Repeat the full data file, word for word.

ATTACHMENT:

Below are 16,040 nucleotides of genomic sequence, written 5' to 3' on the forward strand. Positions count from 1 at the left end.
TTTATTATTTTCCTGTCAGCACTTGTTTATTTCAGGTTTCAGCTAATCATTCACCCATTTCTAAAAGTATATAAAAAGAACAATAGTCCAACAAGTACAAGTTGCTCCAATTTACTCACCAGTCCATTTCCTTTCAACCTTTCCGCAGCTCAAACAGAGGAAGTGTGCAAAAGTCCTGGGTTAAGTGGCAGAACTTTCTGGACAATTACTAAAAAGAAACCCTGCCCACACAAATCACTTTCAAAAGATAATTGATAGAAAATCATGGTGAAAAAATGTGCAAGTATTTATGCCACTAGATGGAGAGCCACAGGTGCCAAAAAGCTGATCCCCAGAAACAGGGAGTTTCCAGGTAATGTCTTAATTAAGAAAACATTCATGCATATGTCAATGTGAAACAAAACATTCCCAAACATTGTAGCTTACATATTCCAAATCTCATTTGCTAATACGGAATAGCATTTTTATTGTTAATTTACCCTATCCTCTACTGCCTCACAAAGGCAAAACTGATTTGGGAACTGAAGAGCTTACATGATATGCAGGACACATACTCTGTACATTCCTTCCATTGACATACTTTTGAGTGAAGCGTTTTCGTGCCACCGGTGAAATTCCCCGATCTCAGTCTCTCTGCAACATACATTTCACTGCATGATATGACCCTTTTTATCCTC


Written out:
Below are 16,040 nucleotides of genomic sequence, written 5' to 3' on the forward strand. Positions count from 1 at the left end.
TTTATTATTTTCCTGTCAGCACTTGTTTATTTCAGGTTTCAGCTAATCATTCACCCATTTCTAAAAGTATATAAAAAGAACAATAGTCCAACAAGTACAAGTTGCTCCAATTTACTCACCAGTCCATTTCCTTTCAACCTTTCCGCAGCTCAAACAGAGGAAGTGTGCAAAAGTCCTGGGTTAAGTGGCAGAACTTTCTGGACAATTACTAAAAAGAAACCCTGCCCACACAAATCACTTTCAAAAGATAATTGATAGAAAATCATGGTGAAAAAATGTGCAAGTATTTATGCCACTAGATGGAGAGCCACAGGTGCCAAAAAGCTGATCCCCAGAAACAGGGAGTTTCCAGGTAATGTCTTAATTAAGAAAACATTCATGCATATGTCAATGTGAAACAAAACATTCCCAAACATTGTAGCTTACATATTCCAAATCTCATTTGCTAATACGGAATAGCATTTTTATTGTTAATTTACCCTATCCTCTACTGCCTCACAAAGGCAAAACTGATTTGGGAACTGAAGAGCTTACATGATATGCAGGACACATACTCTGTACATTCCTTCCATTGACATACTTTTGAGTGAAGCGTTTTCGTGCCACCGGTGAAATTCCCCGATCTCAGTCTCTCTGCAACATACATTTCACTGCATGATATGACCCTTTTTATCCTC